Acoustic properties of Salpa thompsoni.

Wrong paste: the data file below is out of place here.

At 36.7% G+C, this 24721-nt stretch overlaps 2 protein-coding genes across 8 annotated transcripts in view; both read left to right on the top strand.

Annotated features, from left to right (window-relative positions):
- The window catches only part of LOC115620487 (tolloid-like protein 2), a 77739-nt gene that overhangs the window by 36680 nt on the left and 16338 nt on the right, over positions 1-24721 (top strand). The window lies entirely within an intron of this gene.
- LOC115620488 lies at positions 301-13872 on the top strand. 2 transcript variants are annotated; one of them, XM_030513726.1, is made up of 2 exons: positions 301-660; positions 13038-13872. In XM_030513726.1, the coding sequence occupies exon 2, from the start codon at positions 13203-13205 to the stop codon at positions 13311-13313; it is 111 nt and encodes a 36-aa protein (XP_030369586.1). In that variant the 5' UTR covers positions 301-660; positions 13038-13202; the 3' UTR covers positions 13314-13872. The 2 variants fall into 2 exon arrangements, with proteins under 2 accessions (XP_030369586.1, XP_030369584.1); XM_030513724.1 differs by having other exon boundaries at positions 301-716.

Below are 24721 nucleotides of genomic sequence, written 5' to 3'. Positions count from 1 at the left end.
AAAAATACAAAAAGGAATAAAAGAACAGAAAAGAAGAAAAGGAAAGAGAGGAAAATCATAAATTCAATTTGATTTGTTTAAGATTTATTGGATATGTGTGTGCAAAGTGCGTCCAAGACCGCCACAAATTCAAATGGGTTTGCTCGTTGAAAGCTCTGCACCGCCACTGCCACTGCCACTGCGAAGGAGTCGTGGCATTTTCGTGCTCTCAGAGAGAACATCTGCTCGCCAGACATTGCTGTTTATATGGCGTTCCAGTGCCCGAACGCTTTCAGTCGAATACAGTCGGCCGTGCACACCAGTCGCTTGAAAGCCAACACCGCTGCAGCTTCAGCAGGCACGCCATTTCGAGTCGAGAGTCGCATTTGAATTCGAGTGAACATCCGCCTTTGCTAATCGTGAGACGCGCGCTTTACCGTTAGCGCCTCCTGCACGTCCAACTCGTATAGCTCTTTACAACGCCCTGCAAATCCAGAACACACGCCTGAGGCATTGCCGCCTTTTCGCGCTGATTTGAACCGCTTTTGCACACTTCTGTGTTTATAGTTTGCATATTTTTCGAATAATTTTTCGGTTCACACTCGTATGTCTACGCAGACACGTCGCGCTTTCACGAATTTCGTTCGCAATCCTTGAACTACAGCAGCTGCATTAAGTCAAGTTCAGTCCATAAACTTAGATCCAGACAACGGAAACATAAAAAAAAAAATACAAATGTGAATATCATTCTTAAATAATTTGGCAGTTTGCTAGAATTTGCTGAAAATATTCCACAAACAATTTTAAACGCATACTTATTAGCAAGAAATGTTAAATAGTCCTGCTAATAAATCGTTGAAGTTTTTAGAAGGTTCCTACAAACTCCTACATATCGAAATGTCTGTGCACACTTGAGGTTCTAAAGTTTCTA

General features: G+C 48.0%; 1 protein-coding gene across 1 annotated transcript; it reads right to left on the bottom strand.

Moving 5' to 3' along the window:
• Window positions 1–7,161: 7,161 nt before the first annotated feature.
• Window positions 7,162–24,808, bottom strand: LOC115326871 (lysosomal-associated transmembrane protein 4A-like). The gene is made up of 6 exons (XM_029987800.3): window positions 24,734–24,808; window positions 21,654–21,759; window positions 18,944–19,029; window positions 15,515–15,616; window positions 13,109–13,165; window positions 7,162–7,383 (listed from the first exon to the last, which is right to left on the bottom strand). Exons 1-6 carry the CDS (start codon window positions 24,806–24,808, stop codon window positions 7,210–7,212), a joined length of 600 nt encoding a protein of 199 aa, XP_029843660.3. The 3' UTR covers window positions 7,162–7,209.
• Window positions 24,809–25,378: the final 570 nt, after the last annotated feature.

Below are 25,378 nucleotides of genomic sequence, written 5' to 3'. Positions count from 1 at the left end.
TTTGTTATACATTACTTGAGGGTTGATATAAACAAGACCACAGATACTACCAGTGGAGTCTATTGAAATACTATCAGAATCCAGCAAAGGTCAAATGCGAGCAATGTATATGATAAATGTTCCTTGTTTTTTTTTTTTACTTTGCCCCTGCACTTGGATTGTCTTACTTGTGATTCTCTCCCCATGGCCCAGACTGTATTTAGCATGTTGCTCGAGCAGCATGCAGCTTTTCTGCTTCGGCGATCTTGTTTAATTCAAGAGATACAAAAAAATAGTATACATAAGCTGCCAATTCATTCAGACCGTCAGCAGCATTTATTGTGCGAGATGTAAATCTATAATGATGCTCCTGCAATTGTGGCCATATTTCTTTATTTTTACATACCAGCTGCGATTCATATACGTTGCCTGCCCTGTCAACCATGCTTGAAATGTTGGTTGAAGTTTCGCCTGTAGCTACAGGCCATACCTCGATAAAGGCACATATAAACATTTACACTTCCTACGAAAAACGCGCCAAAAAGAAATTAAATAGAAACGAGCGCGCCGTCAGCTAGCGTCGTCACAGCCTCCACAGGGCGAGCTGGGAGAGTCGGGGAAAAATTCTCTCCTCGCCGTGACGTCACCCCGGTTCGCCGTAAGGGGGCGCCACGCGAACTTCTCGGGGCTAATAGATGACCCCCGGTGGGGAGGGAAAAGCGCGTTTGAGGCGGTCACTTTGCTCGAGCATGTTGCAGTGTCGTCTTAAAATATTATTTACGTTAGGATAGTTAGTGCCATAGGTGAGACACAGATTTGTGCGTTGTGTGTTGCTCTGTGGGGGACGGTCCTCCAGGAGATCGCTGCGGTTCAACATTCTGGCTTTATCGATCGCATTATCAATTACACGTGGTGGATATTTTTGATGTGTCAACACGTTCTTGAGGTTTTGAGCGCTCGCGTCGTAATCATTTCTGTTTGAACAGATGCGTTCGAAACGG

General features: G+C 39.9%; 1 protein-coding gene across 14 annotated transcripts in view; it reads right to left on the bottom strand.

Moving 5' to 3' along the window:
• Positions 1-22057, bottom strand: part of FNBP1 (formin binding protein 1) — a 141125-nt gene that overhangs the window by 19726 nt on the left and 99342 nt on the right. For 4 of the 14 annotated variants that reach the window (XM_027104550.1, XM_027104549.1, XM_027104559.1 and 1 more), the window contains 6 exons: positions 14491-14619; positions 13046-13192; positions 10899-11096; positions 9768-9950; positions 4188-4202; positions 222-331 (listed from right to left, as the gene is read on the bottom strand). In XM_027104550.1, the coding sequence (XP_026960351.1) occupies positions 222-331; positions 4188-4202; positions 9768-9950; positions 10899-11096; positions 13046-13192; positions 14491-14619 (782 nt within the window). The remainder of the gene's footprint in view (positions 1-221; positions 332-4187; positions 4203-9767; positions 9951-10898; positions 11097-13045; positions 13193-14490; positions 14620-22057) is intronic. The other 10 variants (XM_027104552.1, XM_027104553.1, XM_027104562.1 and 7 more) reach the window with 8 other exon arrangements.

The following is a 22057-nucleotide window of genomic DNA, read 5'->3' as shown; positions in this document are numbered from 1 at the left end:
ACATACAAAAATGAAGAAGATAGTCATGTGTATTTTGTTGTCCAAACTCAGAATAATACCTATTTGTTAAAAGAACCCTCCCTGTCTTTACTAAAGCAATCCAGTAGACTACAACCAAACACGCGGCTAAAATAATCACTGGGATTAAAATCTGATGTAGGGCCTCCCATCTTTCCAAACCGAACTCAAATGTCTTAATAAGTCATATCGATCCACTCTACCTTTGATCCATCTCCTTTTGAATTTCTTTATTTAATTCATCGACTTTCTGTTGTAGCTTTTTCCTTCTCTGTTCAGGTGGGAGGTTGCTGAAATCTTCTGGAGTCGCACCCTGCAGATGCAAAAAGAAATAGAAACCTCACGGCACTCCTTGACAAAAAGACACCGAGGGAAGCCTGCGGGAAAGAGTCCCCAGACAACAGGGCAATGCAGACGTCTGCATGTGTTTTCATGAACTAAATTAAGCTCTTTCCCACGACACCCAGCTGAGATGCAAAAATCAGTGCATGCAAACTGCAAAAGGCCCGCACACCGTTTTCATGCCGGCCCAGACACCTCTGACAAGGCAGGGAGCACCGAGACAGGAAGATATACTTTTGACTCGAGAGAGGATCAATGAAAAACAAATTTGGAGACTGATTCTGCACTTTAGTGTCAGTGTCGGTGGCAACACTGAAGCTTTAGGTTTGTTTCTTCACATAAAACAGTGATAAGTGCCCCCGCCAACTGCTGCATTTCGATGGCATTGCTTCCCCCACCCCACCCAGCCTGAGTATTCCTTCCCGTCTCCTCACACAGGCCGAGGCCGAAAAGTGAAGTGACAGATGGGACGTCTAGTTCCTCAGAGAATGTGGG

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Salps are common members of the world oceans planktonic community (Madin, et.al., 2006). In the southern ocean, both krill (Euphausia superba) and salps (Salpa thompsoni) can occur in dense aggregations (Loeb et al, 2009, Atkinson et al. 2004, Woodd-Walker et al., 2003). Krill, an important part of pelagic food webs, are prey of many Antarctic marine mammal, sea bird, penguin, and fish species. They are also subject to a significant fishery. Each year there are krill surveys using high frequency acoustics scattering techniques supplemented by ground truthing with macrozooplankton nets and pelagic trawls to provide the data from which sound scientific advice about harvesting levels can be made (Madureira et al, 1993; Brierley and Waktins, 1996; SC-CAMLAR, 2000). While salps do not often form krill-like aggregations, they do aggregate and form dense layers like those that krill are also known to occur in. Recent studies suggest that the salps have an acoustic frequency response similar to that of krill and the ability to discriminate the two groups was a problem (Woodd-Walker et al., 2003). Our study was undertaken to understand how this might be possible.